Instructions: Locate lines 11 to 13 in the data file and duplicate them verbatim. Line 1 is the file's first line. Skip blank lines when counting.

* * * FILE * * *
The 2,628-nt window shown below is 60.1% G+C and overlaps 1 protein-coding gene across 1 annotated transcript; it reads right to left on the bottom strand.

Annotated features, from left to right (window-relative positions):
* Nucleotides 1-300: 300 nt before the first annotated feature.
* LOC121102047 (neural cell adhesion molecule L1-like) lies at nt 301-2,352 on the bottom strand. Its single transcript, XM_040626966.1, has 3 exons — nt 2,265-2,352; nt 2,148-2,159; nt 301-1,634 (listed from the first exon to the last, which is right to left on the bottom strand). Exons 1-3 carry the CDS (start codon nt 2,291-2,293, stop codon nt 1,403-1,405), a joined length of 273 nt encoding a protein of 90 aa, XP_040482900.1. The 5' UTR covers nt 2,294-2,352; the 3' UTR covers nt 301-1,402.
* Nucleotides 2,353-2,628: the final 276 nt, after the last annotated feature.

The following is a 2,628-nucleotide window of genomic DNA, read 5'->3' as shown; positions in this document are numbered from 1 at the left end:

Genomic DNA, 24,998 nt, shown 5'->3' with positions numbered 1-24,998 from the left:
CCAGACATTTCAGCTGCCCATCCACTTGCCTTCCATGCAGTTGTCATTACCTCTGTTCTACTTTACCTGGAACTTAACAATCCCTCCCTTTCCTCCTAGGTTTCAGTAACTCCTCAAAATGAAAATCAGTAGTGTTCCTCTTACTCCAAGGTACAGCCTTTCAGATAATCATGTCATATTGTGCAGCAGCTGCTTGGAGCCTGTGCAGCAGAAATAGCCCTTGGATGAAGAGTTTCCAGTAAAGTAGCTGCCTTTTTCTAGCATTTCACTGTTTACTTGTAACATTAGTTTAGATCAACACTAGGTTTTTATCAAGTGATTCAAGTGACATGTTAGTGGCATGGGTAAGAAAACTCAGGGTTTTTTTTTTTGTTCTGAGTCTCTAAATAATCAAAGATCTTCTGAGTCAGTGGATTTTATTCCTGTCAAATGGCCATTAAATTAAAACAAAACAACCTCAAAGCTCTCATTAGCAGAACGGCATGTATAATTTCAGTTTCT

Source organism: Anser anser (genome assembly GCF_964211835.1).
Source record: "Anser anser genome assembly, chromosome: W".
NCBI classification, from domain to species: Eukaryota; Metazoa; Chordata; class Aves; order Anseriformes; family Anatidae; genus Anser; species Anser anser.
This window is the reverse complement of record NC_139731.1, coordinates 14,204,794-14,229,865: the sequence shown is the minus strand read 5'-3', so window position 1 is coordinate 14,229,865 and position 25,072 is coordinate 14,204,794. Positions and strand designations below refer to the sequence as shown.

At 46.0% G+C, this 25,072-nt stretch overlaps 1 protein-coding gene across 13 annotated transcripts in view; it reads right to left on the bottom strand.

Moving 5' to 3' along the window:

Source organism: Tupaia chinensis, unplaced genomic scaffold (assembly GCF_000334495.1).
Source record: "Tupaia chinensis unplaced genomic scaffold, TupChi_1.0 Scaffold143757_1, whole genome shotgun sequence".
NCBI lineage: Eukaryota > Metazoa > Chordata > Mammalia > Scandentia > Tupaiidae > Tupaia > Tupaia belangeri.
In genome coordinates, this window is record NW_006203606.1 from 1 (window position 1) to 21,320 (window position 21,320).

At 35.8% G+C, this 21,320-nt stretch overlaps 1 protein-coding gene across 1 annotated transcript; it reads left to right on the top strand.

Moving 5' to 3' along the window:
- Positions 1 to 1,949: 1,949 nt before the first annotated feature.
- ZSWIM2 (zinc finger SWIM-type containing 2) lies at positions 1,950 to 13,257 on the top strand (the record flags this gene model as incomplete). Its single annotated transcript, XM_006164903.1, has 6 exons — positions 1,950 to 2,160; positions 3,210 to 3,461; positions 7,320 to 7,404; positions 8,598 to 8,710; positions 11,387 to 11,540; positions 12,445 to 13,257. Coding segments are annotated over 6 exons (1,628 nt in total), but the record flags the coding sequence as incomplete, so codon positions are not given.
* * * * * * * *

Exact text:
NCBI classification, from domain to species: Eukaryota; Metazoa; Chordata; class Aves; order Anseriformes; family Anatidae; genus Anser; species Anser anser.
This window is the reverse complement of record NC_139731.1, coordinates 14,204,794-14,229,865: the sequence shown is the minus strand read 5'-3', so window position 1 is coordinate 14,229,865 and position 25,072 is coordinate 14,204,794. Positions and strand designations below refer to the sequence as shown.

At 46.0% G+C, this 25,072-nt stretch overlaps 1 protein-coding gene across 13 annotated transcripts in view; it reads right to left on the bottom strand.